In February, the US assistant Secretary of State Victoria Nuland travelled to the Southern Caucasus to visit the governments of Georgia, Armenia and Azerbaijan, stoking fears by many in the region as to the nature of her visit considering her role in the Ukrainian coup. Nuland’s trip was intended on the one hand to pressure certain Caucasian states into compliance with US interests, and on the other to prepare the groundwork for colour revolutions and destabilisation operations if allegiance is not purchased.

Nuland reportedly meet with representatives of Armenian NGO’s behind closed doors on her trip to Yerevan, a country that is a member of the CSTO and the EEU. There is no doubt that destabilising Armenia is a goal of the US and if a pro-Western regime is installed in Yerevan, it would weaken two important Eurasian alliances. Russia and Armenia are well aware of Washington’s desires however, and are working to stave off attacks. Armenia is moving closer to enacting more stringent NGO laws that would enable the Azeri government to monitor their activities more closely, an essential step in inhibiting foreign nations from agitating and fostering animosity in the nation.

Unnerved by the chaos they have witnessed in Ukraine, many individuals in the Azeri government fear a Western-sponsored colour revolution could be on the horizon in their country in the near future. Colour revolution kingpin George Soros criticised the Azeri government in January of this year after meeting with Azerbaijan’s president Ilham Aliyev, with a Baku-based branch of his Open Society Foundation increasingly coming under pressure by government authorities. Richard D. Kauzlarich outlines the deteriorating relationship between Washington and Baku in an article for the Brookings Institution titled: The Heydar Aliyev Era Ends in Azerbaijan Not with a Bang but a Whisper, in addition to detailing the fears officials have of a Ukrainian-style coup in Azerbaijan:

“On December 3, 2014 the Heydar Aliyev era in Azerbaijan ended. With it went the previously close political relationship between the United States and Azerbaijan. Heydar Aliyev, who was President of Azerbaijan from 1993 until his death in 2003, presided over a foreign policy that emphasized energy relations with the West, and political and security engagement with the United States and a range of transatlantic institutions… His son and successor, Azerbaijan’s current president Ilham Aliyev, has increasingly moved away from his father’s path and now seems to have approved a final rupture with the past…. U.S.-Azerbaijan relations are clearly now in serious crisis, and indeed have been for some time.”

Kauzlarich continues:

“The end came in a little noticed Russian-language polemic by the long-serving head of Azerbaijan’s Presidential Apparatus, Ramiz Mehdiyev. In his article, Mehdiyev asserts that from the beginning of Heydar Aliyev’s presidency, the U.S. was plotting with domestic opposition elements to create a “fifth column” to promote “color revolutions” while pursing a policy of “double standards” to interfere in the internal affairs of states around the world and Azerbaijan in particular…. Now, Mehdiyev, declares, Azerbaijan must move away from the dominant world power, and choose a new path of national consolidation built around “strong presidential power and stability in society”… From Baku’s perspective, Washington backed the overthrow of the Ukrainian president and, left unchecked, the United States and the local individuals and NGOs engaged in democracy and human rights promotion in Azerbaijan would likely attempt to do the same”.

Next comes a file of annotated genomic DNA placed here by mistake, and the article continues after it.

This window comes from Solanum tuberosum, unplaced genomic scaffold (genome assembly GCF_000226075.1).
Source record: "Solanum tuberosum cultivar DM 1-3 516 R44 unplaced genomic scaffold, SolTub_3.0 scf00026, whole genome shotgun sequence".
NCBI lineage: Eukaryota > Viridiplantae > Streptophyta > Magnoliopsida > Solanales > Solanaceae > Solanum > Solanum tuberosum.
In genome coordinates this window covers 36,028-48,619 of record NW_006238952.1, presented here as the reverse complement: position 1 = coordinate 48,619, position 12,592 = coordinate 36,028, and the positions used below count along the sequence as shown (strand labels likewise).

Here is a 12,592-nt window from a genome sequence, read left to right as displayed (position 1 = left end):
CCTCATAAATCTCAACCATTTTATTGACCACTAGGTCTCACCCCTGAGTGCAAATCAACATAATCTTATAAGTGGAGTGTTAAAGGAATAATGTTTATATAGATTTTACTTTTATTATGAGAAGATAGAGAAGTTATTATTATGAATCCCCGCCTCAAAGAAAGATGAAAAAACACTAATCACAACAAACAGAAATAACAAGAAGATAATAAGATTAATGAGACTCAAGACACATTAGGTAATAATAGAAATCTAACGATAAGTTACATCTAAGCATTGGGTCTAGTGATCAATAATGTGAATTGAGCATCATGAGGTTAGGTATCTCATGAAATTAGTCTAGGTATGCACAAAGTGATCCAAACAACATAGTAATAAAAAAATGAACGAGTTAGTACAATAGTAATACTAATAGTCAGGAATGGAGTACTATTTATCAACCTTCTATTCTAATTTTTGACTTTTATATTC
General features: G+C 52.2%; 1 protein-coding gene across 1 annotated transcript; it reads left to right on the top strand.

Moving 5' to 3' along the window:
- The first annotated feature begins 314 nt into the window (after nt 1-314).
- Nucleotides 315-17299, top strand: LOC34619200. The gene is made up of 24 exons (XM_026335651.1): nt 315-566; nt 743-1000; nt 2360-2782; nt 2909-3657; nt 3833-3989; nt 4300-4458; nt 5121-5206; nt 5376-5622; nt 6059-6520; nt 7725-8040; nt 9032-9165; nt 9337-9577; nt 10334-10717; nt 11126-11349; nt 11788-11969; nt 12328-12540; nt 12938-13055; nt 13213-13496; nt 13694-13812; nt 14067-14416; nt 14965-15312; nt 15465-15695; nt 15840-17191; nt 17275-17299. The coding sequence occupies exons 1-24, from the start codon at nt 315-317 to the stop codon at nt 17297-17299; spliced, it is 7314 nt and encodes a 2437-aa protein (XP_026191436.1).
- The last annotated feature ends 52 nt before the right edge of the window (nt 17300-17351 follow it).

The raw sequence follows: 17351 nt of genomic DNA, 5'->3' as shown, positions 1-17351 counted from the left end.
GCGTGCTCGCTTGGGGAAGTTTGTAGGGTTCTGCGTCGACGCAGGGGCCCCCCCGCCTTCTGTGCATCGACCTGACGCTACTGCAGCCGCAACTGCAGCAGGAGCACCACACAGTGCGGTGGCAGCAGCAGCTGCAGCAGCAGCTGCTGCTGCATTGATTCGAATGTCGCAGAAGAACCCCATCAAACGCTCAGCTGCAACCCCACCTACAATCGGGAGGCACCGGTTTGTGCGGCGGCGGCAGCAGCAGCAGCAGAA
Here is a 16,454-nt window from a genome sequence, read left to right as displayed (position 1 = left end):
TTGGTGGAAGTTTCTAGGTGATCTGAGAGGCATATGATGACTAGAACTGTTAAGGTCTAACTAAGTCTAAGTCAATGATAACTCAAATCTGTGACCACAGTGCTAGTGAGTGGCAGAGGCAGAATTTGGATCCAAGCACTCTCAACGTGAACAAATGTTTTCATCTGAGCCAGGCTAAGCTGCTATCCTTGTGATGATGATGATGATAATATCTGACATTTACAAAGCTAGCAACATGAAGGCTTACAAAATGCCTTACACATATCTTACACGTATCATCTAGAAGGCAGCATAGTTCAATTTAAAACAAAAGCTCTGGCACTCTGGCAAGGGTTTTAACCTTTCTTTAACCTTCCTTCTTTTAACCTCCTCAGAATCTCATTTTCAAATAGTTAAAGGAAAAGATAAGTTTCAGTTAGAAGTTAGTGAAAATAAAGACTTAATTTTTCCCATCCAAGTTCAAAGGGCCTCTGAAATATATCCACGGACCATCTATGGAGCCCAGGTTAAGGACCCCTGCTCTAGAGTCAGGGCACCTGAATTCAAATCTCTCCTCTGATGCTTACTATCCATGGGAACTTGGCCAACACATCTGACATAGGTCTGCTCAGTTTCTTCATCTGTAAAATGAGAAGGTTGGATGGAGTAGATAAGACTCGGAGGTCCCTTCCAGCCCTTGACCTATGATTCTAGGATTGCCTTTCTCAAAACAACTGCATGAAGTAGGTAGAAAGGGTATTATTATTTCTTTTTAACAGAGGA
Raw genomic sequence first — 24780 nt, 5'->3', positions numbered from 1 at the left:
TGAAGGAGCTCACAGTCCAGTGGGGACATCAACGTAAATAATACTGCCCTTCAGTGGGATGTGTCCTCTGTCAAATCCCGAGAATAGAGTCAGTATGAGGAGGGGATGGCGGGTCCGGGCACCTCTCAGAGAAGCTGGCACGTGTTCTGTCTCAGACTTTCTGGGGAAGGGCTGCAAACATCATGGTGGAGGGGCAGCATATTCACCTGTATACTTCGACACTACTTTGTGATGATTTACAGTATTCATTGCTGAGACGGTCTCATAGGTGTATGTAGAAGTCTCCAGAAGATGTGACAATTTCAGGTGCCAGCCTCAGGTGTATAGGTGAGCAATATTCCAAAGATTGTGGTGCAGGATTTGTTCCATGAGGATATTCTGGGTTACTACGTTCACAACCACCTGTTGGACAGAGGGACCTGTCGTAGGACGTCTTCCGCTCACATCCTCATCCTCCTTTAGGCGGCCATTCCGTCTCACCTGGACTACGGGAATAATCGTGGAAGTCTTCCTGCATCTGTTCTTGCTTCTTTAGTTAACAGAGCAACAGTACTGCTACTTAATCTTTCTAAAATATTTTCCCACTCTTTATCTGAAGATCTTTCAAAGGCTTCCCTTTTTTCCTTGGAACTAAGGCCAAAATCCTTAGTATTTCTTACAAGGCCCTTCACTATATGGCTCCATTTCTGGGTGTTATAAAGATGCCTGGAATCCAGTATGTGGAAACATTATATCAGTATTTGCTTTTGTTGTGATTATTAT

An article that appeared in Open Democracy – an organisation whose supporters include the George Soros Open Society Foundation, the Rockefellers Brothers Fund and the Ford Foundation –titled: The crackdown in Azerbaijan, calls for the “West to urge Azerbaijan to initiate democratic reforms” in the country:

“The regime in Azerbaijan still favours Putin’s authoritarianism, and considers democracy a threat to the regime’s own hold on power. That is why the West, associated with democracy, came under the fiercest attack by Azerbaijani officials. The U.S. and its institutions were chosen as a primary target…. It is imperative for Azerbaijan to maintain good relations with the West; and for the West in turn to urge Azerbaijan to initiate democratic reforms, in order to protect its own interests and allies in the region.”

As any informed reader understands, the US and the wider West have no real interest in democratising countries and merely use slogans such as “undemocratic” or “human rights violators” as pretexts to meddle in nations for Western geopolitical interests.

A coup could also take place in Georgia in the coming months following the Rose Revolution in 2003, a topic that Henry Kamens has written about for New Eastern Outlook. Despite signing a partnership agreement with the European Union (EU) last year in addition to moving closer to NATO membership, the Tbilisi authorities have disobeyed Washington by still pursuing the former president and US puppet Mikhail Saakashvili for corruption charges.

With geopolitical warfare being launched by Washington in Russia’s sphere of influence, Moscow will be working overtime to check Western moves and encourage stability in Eurasia. One possible reason for Putin advocating the creation of a currency union between EEU countries is to secure and cement the alliance, as Ukraine serves as an example of how Western coups can disrupt the strategic orientation of a nation that was in Moscow’s orbit.

Steven MacMillan is an independent writer, researcher, geopolitical analyst and editor of  The Analyst Report, especially for the online magazine “New Eastern Outlook”.